News | Mammography | September 14, 2015

Penn Medicine Ethicist Says Incentivizing Women to Get Mammograms Unethical

Opinion piece argues incentives dissuade full evaluation of mammogram risks and benefits, shortcutting decision-making

Penn Medicine, mammograms, incentivizing, unethical, Harald Schmidt

September 14, 2015 — The widespread practice of incentivizing mammogram completion via cash payments, typically by insurance companies, is unethical according to a Viewpoint article published recently in JAMA by an expert from the Perelman School of Medicine at the University of Pennsylvania. Instead, incentives should be offered to women to use evidence-based decision aids to decide if they want a mammogram, even if this policy likely averts fewer breast cancer deaths overall.

In the piece, Harald Schmidt, Ph.D., an assistant professor of medical ethics and health policy, notes that cash payments are increasingly used to promote healthy behaviors such as quitting smoking and losing weight. In such cases, Schmidt said achieving the incentivized targets produces health and financial benefits without any risks. But other incentivized health behaviors, such as breast cancer screenings, are different.

“Incentives for having mammograms are ethically troubling,” said Schmidt. “Women need to strike a delicate balance in assessing the benefits and risks of mammograms. In the case of smoking cessation or weight loss programs, providing incentives supports behavior change. But with breast screening, mammograms can unhelpfully short-circuit decision-making.”

Schmidt pointed out that incentives can wrongly signal mammograms as beneficial only, and offered several reasons for concern. First, not all screened women benefit, since although screening reduces chances of dying from breast cancer, there are screened women who nonetheless die from the disease. Second, some cancers identified in screening never develop into lethal tumors. “These cases of over-diagnosis regularly lead to over-treatment,” he said. This includes partial or full surgical breast-removal and hormone-, radio-, or chemotherapy. Third, all participants risk periods of worry due to false positives and biopsy complications.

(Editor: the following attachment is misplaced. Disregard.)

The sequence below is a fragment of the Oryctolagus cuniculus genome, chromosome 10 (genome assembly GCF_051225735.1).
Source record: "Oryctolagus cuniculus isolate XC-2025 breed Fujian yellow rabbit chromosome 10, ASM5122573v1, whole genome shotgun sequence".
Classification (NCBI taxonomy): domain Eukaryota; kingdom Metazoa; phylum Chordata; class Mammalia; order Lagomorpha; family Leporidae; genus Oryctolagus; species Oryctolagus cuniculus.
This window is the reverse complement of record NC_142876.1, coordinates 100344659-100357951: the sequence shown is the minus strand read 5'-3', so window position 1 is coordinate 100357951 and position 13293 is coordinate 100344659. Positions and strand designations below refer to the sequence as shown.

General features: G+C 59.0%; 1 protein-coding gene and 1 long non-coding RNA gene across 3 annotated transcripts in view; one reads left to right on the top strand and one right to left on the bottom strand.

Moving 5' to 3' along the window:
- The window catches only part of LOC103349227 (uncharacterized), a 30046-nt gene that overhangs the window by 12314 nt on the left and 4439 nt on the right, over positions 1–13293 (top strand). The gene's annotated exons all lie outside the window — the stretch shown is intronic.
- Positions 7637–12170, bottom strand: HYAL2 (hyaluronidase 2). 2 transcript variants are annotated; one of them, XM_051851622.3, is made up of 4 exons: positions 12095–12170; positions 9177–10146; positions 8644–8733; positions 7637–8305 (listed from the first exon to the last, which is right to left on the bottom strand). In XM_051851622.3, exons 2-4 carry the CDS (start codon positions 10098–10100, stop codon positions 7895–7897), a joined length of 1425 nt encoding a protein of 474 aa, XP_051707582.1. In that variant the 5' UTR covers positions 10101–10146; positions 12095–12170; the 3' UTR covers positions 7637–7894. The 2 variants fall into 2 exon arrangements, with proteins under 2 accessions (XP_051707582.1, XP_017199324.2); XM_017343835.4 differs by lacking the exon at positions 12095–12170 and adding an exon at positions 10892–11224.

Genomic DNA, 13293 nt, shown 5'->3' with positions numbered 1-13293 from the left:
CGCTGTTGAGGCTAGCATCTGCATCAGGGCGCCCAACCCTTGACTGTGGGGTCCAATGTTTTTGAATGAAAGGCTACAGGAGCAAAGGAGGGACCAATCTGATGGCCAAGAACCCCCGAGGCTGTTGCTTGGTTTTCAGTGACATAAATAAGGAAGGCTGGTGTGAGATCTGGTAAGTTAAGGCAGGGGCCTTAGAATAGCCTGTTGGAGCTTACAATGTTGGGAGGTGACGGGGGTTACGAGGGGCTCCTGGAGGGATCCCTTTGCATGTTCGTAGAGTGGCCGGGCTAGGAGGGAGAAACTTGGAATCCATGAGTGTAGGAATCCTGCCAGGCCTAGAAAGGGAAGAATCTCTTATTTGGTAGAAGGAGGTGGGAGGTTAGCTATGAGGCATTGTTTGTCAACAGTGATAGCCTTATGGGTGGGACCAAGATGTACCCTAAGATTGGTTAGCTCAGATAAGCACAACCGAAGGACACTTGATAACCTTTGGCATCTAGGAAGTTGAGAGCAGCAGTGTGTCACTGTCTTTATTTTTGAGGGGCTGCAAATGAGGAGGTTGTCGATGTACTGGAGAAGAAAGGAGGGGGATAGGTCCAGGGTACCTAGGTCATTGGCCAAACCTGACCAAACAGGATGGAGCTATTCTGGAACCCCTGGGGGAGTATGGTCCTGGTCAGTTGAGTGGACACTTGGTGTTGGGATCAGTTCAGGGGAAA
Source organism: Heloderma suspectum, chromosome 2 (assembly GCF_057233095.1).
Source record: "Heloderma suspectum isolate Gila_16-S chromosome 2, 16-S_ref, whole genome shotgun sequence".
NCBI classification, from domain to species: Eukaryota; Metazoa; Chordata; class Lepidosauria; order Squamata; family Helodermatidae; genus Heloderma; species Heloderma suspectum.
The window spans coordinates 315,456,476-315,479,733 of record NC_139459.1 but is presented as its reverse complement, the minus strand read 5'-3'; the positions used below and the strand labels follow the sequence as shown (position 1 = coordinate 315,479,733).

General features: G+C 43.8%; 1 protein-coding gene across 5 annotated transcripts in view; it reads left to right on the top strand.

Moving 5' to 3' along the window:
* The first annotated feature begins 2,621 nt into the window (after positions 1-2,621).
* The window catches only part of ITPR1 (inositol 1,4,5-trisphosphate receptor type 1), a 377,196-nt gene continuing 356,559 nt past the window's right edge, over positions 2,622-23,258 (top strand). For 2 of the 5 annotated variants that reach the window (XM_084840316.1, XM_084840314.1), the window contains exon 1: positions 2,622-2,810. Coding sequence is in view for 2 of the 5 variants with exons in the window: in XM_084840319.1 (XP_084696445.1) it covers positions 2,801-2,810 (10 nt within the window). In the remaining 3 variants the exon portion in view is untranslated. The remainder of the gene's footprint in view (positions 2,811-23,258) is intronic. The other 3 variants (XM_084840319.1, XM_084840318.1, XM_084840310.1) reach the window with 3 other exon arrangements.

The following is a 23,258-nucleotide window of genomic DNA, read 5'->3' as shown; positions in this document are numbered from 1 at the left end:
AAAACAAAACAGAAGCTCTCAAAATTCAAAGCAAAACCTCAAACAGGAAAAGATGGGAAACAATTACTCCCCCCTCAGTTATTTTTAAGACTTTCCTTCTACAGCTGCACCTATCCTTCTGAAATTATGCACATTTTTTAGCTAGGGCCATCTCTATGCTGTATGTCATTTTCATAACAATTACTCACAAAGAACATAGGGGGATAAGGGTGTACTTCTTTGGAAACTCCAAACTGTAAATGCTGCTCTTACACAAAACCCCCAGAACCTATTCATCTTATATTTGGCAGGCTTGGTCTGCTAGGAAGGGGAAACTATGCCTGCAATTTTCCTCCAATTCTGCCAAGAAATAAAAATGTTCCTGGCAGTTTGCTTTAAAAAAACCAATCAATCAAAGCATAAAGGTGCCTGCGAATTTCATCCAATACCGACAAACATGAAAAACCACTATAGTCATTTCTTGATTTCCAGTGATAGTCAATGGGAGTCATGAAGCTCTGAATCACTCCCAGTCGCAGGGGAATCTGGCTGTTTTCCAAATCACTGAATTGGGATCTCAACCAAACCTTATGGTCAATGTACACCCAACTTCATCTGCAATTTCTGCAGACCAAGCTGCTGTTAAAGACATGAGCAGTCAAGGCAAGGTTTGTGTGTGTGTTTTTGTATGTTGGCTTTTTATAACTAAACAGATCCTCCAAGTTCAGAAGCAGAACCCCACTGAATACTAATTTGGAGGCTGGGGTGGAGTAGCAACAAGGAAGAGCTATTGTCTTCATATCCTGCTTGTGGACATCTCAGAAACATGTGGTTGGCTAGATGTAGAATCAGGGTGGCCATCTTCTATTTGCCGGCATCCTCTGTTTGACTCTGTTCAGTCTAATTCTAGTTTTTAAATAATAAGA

There is general agreement that benefit-risk ratios differ significantly across age groups. The U.S. Preventive Service Task Force’s screening guidelines recommend mammograms every two years for average-risk women aged 50- to 74 years with a “grade B” screening, due to “moderate certainty that the net benefit is moderate.” For ages 40- to 49 years, a weaker grade C recommendation is made: “There is moderate certainty that the net benefit is small.” Broadly, the task force recommends making screening decisions on an individual basis.

Schmidt noted that in a study assessing decision aids, women receiving brochures explicitly enumerating risks and benefits of mammograms (such as the actual number of false positives that patients received) were less inclined to have mammograms — 74 percent vs. 87 percent — than women who received brochures simply discussing the risk of false positives, but without actual figures to illustrate the scope of overtreatment.

“Findings such as these can pose a dilemma for policy-makers,” said Schmidt. “Informed decision-making is important. But since better-informed women are less inclined to be screened, fewer breast cancer deaths will likely be averted. The question is: should minimizing deaths from breast cancer be prioritized over maximizing informed decision making, or vice-versa?”

Schmidt writes that true consent demands an understanding of an intervention’s risks as well as benefits. Consequently it is unethical to omit pertinent information, such as false-positive rates and information on overtreatment. And because of the complexity of the data, information should be conveyed in ways that are understandable by patients of all levels of literacy and numeracy.

“Incentives,” he writes, “should support, and not distract—or worse, undermine—informed decision-making. Completion incentives that inevitably signal mammograms as inherently valuable are unhelpful in this regard and should be phased out, especially for ages younger than 50.”

Furthermore, he added, “Less educated, lower-income groups face greater challenges because incentives, especially larger financial ones, have more salience for them and may unhelpfully shortcut informed decision-making … In addition to insufficient respect for their autonomy, the disproportionately higher economic and psychological burden associated with possible harms from screening must be especially concerning.” The bottom line, he concludes, is that “[m]ammogram choices should be made by meaningfully informed women – not their physicians, health plans, policy makers, or other parties.”

For more information: www.med.upenn.edu

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